Saturday, August 8, 2009


I send out press releases, and you never know what will "have legs" as a story. One harmless announcement we sent out was for a CD of polka music by two nuns, "Sisters in Sync," recorded at a local studio. The CD is not that impressive, though when a story came out in the local paper we sold all 100 copies we'd had made. Getting more copies gave us an opportunity to revise the pretty horrendous cover art that had been created, which was good.

We usually just send the press releases to a mailing list of about 40 local media outlets. This time, however, on a lark, we sent it to the national list. A reporter at the Catholic News Service thought it was interesting, and picked it up. He did a story, not much more than our press release had said, and infact leaving out the description of the types of music, which is not good because people think it's all spirituals and hymns, that appeared on their web site. And this week we hit the jackpot as these things go, when an announcement of the CD "in its second pressing" appeared in the National Catholic Reporter.

And that's about as big as it gets.

Two "viral" internet items have caught my attention recently. The first was a video of a wedding party dancing up the aisle at a St. Paul, Minn. church. I only watched it once someone told me the bride was a Grinnell graduate. And it was indeed quite well done. It turns out the groom is a graduate of St. John's University up the road. Next thing you know the wedding party were reenacting the dance on the Today show, and millions had viewed it on YouTube.

And yesterday I was kind of caught up in the story of the death of director John Hughes. I liked his movies and was impressed, like so many people, with the sheer number of good comedies he wrote. We recently watched Some Kind of Wonderful with Steve's daughters and even Steve was impressed that it was not at all "juvenile" and took on a lot of teen issues and treated them with proper seriousness. So I was looking out a bit for tributes and people sharing their movie memories. Late in the afernoon a friend posted a link to a blog on her Facebook page: We'll Know When We Get There, "Sincerely, John Hughes." It's well worth a read, and it definitely stuck with me. I found myself recounting basically the whole thing to Steve over dinner.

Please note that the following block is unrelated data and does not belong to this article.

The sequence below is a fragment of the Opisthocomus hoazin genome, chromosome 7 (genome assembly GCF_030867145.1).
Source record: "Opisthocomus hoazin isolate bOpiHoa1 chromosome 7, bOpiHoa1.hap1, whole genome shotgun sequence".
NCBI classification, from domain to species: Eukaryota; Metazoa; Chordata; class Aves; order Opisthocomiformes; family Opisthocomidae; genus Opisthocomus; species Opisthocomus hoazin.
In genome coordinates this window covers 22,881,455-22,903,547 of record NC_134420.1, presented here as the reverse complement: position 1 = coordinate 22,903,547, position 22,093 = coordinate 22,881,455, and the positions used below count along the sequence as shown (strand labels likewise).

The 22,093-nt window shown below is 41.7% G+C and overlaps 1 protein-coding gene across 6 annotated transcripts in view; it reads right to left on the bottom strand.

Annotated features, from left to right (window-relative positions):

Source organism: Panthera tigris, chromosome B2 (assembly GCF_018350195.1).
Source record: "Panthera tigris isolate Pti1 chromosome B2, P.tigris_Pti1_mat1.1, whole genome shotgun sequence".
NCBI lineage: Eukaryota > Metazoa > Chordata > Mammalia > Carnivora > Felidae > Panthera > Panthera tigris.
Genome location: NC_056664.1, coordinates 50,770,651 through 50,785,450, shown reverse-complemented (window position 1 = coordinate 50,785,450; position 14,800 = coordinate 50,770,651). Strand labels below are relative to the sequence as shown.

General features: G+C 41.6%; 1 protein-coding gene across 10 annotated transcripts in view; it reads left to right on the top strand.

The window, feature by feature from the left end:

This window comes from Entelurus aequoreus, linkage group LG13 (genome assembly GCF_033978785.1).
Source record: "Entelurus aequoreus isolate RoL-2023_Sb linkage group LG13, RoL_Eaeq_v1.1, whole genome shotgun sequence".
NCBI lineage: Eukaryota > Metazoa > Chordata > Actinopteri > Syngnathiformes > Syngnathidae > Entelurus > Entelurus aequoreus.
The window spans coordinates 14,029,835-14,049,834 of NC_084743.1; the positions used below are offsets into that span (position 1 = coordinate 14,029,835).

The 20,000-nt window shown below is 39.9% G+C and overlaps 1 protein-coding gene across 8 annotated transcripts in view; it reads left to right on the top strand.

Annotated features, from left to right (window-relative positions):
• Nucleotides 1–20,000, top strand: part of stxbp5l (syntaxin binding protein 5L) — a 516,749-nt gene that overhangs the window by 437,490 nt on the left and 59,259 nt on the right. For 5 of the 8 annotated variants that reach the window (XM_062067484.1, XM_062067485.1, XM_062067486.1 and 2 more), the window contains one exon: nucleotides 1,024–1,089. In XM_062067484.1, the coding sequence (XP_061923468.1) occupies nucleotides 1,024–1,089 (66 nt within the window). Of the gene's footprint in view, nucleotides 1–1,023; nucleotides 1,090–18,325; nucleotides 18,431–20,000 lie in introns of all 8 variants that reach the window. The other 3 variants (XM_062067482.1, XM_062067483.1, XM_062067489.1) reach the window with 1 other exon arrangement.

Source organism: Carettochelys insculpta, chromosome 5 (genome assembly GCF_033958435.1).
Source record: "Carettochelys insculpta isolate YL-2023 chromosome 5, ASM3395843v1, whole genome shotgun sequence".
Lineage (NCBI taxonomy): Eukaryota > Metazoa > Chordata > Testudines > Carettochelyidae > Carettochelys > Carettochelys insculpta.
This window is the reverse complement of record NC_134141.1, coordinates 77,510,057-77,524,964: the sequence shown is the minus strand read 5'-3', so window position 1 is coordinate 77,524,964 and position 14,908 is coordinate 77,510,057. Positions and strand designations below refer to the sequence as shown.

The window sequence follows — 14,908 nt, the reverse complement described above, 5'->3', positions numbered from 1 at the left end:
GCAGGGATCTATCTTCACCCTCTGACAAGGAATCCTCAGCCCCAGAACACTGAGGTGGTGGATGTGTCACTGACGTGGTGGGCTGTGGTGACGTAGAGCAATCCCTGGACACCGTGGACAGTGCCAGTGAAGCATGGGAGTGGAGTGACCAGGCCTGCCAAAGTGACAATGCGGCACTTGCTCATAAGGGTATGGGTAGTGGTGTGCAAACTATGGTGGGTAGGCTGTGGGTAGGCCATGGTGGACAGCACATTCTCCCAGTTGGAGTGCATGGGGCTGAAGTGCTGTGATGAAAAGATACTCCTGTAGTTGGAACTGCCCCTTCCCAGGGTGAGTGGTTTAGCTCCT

What is even more amazing is the way this thing traveled. The blog itself is very ordinary and not very interesting. It's honest and real, but after four years she's sort of lost steam. She has a little cartoon icon of herself, and in a way reading some of the entries reminded me of the cartoon "Cathy." She'd like to get the blog focused to help her in her career-- and it's very endearing that she can't bring herself to do the kind of power-branding of herself that the online media experts tell you that you should do. She reviews 2008 with some melancholy over the death of her grandmother and the loss of a relationship, and revels in hope for 2009. She posts some video related to Obama's election.

Someone read her entry on her correspondence with John Hughes and posted it in a more popular online media source. And it spread. The list of comments goes on so long you kind of don't want to work through it and look at other entries. Yesterday a Twitter update on the side of the blog said, "John's son just sent me a message thanking me for the entry. Now I'm a wreck." And her Facebook status also listed on her blog said, "250K people told me I touched their lives yesterday." It is a bit crazy, no? And nice. And 15 minutes from now, it will subside. But meanwhile I do think this is kind of the best of what the Internet does. Gives us a glimpse into the ordinary lives of real people sharing stories with the world.

What would the power-branders say?

If you didn't get a chance to see the wedding video dance, here it is...

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